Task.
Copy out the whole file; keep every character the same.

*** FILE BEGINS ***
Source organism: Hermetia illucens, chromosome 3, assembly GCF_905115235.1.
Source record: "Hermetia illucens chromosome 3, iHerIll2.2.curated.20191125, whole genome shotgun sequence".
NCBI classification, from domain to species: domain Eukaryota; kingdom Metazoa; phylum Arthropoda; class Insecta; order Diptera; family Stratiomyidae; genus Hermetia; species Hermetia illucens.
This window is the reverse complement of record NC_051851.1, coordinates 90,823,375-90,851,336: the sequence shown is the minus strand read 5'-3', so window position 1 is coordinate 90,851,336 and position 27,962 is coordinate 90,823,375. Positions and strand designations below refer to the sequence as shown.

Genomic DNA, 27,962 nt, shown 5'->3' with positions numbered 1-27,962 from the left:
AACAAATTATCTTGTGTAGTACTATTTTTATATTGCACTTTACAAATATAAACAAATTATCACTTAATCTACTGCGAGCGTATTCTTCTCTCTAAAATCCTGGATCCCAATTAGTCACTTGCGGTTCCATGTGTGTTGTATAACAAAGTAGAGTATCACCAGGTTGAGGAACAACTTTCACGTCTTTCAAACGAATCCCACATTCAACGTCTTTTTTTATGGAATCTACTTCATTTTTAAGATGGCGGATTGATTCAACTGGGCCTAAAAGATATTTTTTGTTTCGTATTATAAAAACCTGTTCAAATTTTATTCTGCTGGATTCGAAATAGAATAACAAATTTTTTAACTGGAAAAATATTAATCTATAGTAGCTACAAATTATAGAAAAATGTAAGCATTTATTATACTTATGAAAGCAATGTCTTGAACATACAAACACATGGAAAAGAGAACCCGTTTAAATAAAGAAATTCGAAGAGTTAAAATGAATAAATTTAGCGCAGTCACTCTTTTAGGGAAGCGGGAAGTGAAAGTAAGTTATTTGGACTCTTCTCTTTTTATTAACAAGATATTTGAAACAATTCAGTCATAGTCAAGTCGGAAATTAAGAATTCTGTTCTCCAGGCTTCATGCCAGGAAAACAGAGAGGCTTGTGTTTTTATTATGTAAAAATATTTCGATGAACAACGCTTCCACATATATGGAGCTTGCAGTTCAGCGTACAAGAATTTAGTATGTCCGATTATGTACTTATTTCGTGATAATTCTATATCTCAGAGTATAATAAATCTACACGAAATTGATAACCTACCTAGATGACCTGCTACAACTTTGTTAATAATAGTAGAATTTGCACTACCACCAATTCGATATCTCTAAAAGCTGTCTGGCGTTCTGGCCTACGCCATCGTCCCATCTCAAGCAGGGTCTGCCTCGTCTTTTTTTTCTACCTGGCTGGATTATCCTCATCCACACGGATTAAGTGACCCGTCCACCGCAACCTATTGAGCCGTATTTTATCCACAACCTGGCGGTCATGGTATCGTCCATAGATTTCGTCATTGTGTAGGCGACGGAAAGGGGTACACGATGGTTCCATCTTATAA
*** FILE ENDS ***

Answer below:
Source organism: Hermetia illucens, chromosome 3, assembly GCF_905115235.1.
Source record: "Hermetia illucens chromosome 3, iHerIll2.2.curated.20191125, whole genome shotgun sequence".
NCBI classification, from domain to species: domain Eukaryota; kingdom Metazoa; phylum Arthropoda; class Insecta; order Diptera; family Stratiomyidae; genus Hermetia; species Hermetia illucens.
This window is the reverse complement of record NC_051851.1, coordinates 90,823,375-90,851,336: the sequence shown is the minus strand read 5'-3', so window position 1 is coordinate 90,851,336 and position 27,962 is coordinate 90,823,375. Positions and strand designations below refer to the sequence as shown.

Genomic DNA, 27,962 nt, shown 5'->3' with positions numbered 1-27,962 from the left:
AACAAATTATCTTGTGTAGTACTATTTTTATATTGCACTTTACAAATATAAACAAATTATCACTTAATCTACTGCGAGCGTATTCTTCTCTCTAAAATCCTGGATCCCAATTAGTCACTTGCGGTTCCATGTGTGTTGTATAACAAAGTAGAGTATCACCAGGTTGAGGAACAACTTTCACGTCTTTCAAACGAATCCCACATTCAACGTCTTTTTTTATGGAATCTACTTCATTTTTAAGATGGCGGATTGATTCAACTGGGCCTAAAAGATATTTTTTGTTTCGTATTATAAAAACCTGTTCAAATTTTATTCTGCTGGATTCGAAATAGAATAACAAATTTTTTAACTGGAAAAATATTAATCTATAGTAGCTACAAATTATAGAAAAATGTAAGCATTTATTATACTTATGAAAGCAATGTCTTGAACATACAAACACATGGAAAAGAGAACCCGTTTAAATAAAGAAATTCGAAGAGTTAAAATGAATAAATTTAGCGCAGTCACTCTTTTAGGGAAGCGGGAAGTGAAAGTAAGTTATTTGGACTCTTCTCTTTTTATTAACAAGATATTTGAAACAATTCAGTCATAGTCAAGTCGGAAATTAAGAATTCTGTTCTCCAGGCTTCATGCCAGGAAAACAGAGAGGCTTGTGTTTTTATTATGTAAAAATATTTCGATGAACAACGCTTCCACATATATGGAGCTTGCAGTTCAGCGTACAAGAATTTAGTATGTCCGATTATGTACTTATTTCGTGATAATTCTATATCTCAGAGTATAATAAATCTACACGAAATTGATAACCTACCTAGATGACCTGCTACAACTTTGTTAATAATAGTAGAATTTGCACTACCACCAATTCGATATCTCTAAAAGCTGTCTGGCGTTCTGGCCTACGCCATCGTCCCATCTCAAGCAGGGTCTGCCTCGTCTTTTTTTTCTACCTGGCTGGATTATCCTCATCCACACGGATTAAGTGACCCGTCCACCGCAACCTATTGAGCCGTATTTTATCCACAACCTGGCGGTCATGGTATCGTCCATAGATTTCGTCATTGTGTAGGCGACGGAAAGGGGTACACGATGGTTCCATCTTATAA